Project 200, 1968. Note we’ve kept Woodwards but nixed the 1914 Seabus station. Image courtesy Tom Carter
Gordon Price called it “the most important thing that never happened” to Vancouver, and certainly if Project 200 and the rest of the freeway plans had gone ahead, Vancouver would be virtually unrecognizable today.
The plan was to construct a $340 million freeway system that would connect Vancouver to the Trans-Canada Highway and to Highway 99. The freeway would run between Union and Prior Streets, and wipe out Strathcona, most of Chinatown, much of the West End, plop an ocean parkway along English Bay, and turn Vancouver into a mini Los Angeles.
The Chinatown section of the freeway would connect to a giant ditch that would run through downtown along Thurlow to a third crossing of Burrard Inlet from Stanley Park. Fortunately, the only part of the plan that eventuated is the contentious Georgia Viaduct built in 1972.
“What they proposed for Vancouver would have laid concrete on elevated decks, in tunnels and trenches over and through much of the land now occupied by residential towers, parks and the seawall,” writes Price.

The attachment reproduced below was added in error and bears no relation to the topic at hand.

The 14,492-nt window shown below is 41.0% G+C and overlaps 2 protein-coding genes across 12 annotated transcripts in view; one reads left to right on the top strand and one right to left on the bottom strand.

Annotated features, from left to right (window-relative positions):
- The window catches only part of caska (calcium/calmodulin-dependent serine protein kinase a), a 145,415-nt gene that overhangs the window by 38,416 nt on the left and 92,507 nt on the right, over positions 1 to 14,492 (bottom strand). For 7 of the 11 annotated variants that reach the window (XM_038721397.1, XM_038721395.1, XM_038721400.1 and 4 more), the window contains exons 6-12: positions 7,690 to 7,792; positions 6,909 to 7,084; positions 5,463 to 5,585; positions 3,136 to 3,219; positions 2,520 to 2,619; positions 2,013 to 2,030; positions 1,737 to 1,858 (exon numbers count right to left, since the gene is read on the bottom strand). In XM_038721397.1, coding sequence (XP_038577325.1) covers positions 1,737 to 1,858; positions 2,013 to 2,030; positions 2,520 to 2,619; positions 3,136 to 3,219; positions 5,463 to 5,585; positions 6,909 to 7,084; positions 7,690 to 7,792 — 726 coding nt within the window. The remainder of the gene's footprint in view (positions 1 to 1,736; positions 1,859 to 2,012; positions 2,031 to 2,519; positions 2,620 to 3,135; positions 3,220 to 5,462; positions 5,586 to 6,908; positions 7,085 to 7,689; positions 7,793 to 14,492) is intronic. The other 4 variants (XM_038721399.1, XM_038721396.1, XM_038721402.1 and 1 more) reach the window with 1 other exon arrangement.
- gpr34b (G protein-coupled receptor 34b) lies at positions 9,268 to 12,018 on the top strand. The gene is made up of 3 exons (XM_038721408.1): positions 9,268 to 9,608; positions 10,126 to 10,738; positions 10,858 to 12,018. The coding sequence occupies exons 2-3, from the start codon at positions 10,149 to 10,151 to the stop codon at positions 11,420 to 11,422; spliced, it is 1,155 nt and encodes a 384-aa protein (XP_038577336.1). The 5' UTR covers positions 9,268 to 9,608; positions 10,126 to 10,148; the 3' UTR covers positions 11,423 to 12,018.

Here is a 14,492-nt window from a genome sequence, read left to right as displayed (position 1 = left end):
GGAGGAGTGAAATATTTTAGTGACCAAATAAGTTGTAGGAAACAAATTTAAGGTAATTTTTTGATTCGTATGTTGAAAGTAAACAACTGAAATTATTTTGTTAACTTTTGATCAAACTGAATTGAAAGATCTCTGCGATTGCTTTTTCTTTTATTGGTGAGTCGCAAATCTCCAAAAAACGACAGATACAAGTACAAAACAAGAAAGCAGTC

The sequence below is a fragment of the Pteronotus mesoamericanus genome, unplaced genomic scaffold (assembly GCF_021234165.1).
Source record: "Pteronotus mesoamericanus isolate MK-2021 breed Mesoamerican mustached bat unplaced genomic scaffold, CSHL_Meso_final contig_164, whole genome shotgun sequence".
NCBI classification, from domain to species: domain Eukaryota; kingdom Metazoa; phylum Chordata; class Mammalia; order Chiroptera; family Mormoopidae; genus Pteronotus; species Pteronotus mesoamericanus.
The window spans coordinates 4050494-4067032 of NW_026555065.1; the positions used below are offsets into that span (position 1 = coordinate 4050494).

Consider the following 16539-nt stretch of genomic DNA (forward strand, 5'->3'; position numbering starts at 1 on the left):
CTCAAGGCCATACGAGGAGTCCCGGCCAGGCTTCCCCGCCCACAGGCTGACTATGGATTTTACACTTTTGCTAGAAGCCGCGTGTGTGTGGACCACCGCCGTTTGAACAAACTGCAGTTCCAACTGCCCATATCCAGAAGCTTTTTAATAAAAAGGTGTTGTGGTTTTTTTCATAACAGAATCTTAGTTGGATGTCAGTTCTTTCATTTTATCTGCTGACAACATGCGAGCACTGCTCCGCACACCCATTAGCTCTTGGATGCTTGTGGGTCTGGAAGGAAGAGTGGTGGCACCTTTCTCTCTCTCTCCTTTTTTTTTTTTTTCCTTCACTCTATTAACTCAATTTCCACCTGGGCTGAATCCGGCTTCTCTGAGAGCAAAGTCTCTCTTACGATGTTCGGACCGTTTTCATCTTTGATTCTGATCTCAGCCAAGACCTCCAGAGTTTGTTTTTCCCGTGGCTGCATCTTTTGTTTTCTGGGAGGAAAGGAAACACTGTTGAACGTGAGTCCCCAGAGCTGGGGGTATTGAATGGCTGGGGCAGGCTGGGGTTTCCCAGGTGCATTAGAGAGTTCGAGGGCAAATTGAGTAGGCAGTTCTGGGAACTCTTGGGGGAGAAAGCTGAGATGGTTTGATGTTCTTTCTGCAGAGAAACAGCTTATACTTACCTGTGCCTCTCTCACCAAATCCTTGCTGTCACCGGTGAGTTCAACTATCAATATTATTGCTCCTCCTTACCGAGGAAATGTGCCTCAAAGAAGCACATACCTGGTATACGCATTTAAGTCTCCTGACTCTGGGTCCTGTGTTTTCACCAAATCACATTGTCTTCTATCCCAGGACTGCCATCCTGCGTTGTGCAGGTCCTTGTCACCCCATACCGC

To get a sense of Project 200—which took its name from the needed $2 million investment—take yourself to the bottom of Granville Street and check out the plaza. Then look up at the Sun/Province tower. Then imagine a forest of office and residential towers, plazas, a major hotel, and parking for 7,000 cars that would destroy Waterfront Station, most of the Sinclair Centre and the heritage buildings in Gastown. Notes Price: “The site would have demolished practically everything from Howe to Abbott Streets, north of Cordova, and covered over the rail tracks on the CPR yards, with a southern extension to Woodwards on the east side.”
The experts say that the freeway proposal died because of lack of federal and provincial funding, but I’m clinging to the belief that it was defeated by grassroots opposition.
Gordon Price will be discussing the discontented ‘60s, the great freeway debate and urban renewal next January 26 for the Vancouver Historical Society’s monthly speaker series. Please join us at the Museum of Vancouver. For details see: Vancouver Historical Society Events.
- Thanks to Tom Carter and Jason Vanderhill for the images. There are more at: Illustrated Vancouver blog; and Jason’s page: Flickr